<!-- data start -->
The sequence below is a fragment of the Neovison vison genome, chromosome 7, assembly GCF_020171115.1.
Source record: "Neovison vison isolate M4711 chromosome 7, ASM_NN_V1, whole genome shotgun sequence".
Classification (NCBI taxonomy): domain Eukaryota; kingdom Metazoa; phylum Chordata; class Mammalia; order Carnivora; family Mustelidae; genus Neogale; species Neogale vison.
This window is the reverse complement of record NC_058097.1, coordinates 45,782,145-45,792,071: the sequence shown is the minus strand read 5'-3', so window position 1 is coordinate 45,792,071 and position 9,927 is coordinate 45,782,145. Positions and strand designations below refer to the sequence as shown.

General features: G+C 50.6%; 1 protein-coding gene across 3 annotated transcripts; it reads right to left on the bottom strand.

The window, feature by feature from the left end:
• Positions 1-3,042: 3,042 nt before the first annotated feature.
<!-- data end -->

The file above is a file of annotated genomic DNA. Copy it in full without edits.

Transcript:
The sequence below is a fragment of the Neovison vison genome, chromosome 7, assembly GCF_020171115.1.
Source record: "Neovison vison isolate M4711 chromosome 7, ASM_NN_V1, whole genome shotgun sequence".
Classification (NCBI taxonomy): domain Eukaryota; kingdom Metazoa; phylum Chordata; class Mammalia; order Carnivora; family Mustelidae; genus Neogale; species Neogale vison.
This window is the reverse complement of record NC_058097.1, coordinates 45,782,145-45,792,071: the sequence shown is the minus strand read 5'-3', so window position 1 is coordinate 45,792,071 and position 9,927 is coordinate 45,782,145. Positions and strand designations below refer to the sequence as shown.

General features: G+C 50.6%; 1 protein-coding gene across 3 annotated transcripts; it reads right to left on the bottom strand.

The window, feature by feature from the left end:
• Positions 1-3,042: 3,042 nt before the first annotated feature.